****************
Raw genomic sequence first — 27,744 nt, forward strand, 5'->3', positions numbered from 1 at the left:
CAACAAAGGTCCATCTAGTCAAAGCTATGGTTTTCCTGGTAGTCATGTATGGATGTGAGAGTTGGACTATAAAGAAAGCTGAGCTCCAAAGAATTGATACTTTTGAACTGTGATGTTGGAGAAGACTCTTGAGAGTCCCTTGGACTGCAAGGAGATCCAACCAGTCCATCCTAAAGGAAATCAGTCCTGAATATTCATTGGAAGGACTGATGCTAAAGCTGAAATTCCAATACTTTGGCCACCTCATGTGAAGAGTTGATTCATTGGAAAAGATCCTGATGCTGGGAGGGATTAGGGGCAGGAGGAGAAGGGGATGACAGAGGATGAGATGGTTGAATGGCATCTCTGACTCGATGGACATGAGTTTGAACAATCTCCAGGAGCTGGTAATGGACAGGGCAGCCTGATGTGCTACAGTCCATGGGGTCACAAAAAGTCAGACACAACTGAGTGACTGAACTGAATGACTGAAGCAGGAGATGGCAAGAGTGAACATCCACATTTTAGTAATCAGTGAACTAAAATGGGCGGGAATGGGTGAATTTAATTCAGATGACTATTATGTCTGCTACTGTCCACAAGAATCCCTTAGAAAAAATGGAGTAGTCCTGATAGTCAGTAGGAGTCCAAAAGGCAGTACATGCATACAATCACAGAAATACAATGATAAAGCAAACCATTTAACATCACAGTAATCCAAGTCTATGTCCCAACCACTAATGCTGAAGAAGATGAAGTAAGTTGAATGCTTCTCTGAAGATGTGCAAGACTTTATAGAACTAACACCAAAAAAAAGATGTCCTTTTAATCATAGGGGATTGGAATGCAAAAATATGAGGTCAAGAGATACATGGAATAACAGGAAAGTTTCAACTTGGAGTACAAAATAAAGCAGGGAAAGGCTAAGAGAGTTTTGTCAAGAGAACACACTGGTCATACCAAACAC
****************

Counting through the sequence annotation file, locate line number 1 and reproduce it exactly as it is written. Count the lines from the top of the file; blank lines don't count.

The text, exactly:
Raw genomic sequence first — 27,744 nt, forward strand, 5'->3', positions numbered from 1 at the left: